Don’s Diary ( Curries )

It is often said that where the British Empire spread, so did Freemasonry.  There was a time when the sun never set on the Empire and of course there is a passage in our ritual that has similar connotations for Freemasonry.  Much has been written on the role of Freemasonry as a binding force within the British Empire.  Again there is a British taste for curry which has spread going back to the fifteenth century in Tudor times when it imported Indian spices, seasoning food if they could afford to do so with cloves, cinnamon, nutmeg, black pepper, mace and so on.  I have observed that our members love their curry. 


There is a thread in my life that can be traced by my curry experiences.  As a child pre-WW2, I recall so called curries being made at home starting with a lamb or beef stew and Keens Traditional Curry Powder sprinkled on the top and stirred in when it was cooked.  Not much of a curry but I can recommend Keens for curried egg sandwiches. 


In my service on the Thai-Malay border in the 1960s we undertook long patrols in the jungle and carried all our food which often comprised of British canned hard rations – it was terrible.  After throwing out half of it to reduce the weight to be carried, the art was then how to disguise the rest and make it reasonably edible.  Curry was the solution and the ability to find some edible supplements such as bamboo shoots and chillies in the jungle.  You could always tell where the Gurkhas had camped by the chilly bushes and you can guess how the seeds got there!  Meanwhile at home the cook amah would prepare the most beautiful curries for the family.  It would start with a trip to the market to return with a live chook with its wings tied behind its back.  Every amah had their secret curry ingredients.  Poultry and fish were the main ingredients in kampong, or village food as there was no refrigeration and a bird would make a family meal.  The range of meats on Asian menus in Australia today would be unaffordable and virtually never served in the country of origin to ordinary people. 


My wife and I were invited to the Sultan of Perak’s Palace for the wedding of his grand-daughter and the feast afterwards, lavish with spiced food in abundance.  Officers’ Messes in Malaya often had curry lunches on a Sunday, a British tradition, for the base officers and normally the curries were accompanied with a large range condiments and side dishes which you did not see elsewhere.  It seemed that elsewhere the cook was trusted.  In kampongs, curries were usually eaten off a piece of banana leaf with your fingers.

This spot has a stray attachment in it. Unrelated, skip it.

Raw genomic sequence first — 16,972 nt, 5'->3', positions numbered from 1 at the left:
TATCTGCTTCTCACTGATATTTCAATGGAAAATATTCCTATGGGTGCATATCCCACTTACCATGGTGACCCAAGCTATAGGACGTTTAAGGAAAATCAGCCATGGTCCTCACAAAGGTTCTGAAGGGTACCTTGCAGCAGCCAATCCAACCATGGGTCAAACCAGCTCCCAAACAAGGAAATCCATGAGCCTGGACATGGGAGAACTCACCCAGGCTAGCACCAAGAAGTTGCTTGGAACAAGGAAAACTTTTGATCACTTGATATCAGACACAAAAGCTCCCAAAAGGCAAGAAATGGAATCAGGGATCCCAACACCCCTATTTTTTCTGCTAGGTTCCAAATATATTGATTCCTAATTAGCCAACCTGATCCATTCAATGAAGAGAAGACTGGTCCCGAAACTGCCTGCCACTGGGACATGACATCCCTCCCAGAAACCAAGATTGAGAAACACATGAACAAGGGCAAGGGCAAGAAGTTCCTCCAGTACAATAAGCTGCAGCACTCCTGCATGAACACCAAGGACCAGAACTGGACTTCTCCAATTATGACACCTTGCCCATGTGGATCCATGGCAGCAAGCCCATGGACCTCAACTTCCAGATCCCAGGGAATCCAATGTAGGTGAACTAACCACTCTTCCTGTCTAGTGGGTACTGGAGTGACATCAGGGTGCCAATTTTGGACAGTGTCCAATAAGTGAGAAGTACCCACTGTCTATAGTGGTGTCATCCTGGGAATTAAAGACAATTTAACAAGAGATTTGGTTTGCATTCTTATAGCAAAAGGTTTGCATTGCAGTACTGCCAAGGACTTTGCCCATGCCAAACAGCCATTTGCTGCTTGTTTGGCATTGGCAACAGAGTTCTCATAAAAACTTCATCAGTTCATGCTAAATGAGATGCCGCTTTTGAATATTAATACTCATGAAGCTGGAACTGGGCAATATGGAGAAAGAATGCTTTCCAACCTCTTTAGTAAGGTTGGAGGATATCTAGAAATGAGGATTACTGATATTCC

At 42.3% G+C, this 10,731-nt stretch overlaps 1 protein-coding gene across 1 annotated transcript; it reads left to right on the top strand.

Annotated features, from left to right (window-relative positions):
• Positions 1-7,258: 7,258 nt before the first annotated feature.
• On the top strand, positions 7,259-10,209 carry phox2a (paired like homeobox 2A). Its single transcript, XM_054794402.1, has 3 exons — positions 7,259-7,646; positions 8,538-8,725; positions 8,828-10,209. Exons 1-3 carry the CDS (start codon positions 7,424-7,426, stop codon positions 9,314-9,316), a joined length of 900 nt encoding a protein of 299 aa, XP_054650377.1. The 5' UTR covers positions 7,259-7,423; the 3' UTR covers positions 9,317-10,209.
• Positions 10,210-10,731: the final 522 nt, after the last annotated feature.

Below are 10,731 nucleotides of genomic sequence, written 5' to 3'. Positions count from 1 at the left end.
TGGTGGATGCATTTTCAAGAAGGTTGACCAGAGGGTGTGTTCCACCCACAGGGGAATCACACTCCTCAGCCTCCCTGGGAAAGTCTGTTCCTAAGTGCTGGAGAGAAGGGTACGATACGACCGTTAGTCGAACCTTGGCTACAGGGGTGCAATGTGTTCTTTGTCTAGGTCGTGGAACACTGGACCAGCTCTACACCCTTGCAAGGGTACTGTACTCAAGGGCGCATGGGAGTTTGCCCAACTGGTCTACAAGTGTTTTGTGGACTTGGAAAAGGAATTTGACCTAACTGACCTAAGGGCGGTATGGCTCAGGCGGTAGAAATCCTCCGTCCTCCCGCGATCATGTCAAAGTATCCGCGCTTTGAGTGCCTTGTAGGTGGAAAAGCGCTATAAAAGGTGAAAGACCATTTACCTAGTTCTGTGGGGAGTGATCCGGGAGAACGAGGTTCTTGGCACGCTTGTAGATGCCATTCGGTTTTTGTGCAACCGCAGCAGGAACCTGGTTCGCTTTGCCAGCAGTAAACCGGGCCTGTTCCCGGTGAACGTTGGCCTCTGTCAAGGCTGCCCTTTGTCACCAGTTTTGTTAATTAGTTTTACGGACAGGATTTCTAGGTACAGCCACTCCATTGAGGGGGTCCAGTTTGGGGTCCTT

Curry should not be so hot that it becomes as some say, “a test of manhood”.  Nevertheless it should open the taste buds and be flavoursome.  Sliced chilly should be offered, in fish sauce as done in Thailand if you wish, as a complement.  Curries from each region are distinctive and a curry cook will go to some trouble to provide this variety and keep the dishes separate and discrete and look different, so if you want to discourage him or annoy him, just fill your plate with everything you can find on the buffet table and mix the flavours.  I think it is just bad manners, displays culinary ignorance and often a touch of gluttony.  You see it with Western dishes too.  Putting tomato sauce on everything puts me off too! 


Today curries are easy to prepare using the best fresh ingredients and prepared curry pastes from the great range available especially in the Asian food markets.  No need to spend all those hours finding and preparing the large range of ingredients.  Indian and Thai curries are great.  My first Indian banquet curry meal was in the home of the District Medical Officer, a Malay/Indian, in 1961 at Grik, northern Malaya.  I have enjoyed Thai curries from the Betong Salient to the Korat Plateau and from Bangkok to Chiang Rai in the far north.  The Crown Prince of Thailand was a student of mine and on his commissioning I was his military tutor but I was never invited to share a Thai curry with him.  For a Malay curry, Ayam brand curry powder is good but I especially like Nonya curry from Malacca, Malaysia which has a Malay-Chinese origin with extra spices introduced by the Portuguese who came to this Straits Settlement from Goa, India many years ago. 


Experiment a little.  Have a curry night in the South. 

Yours fraternally ,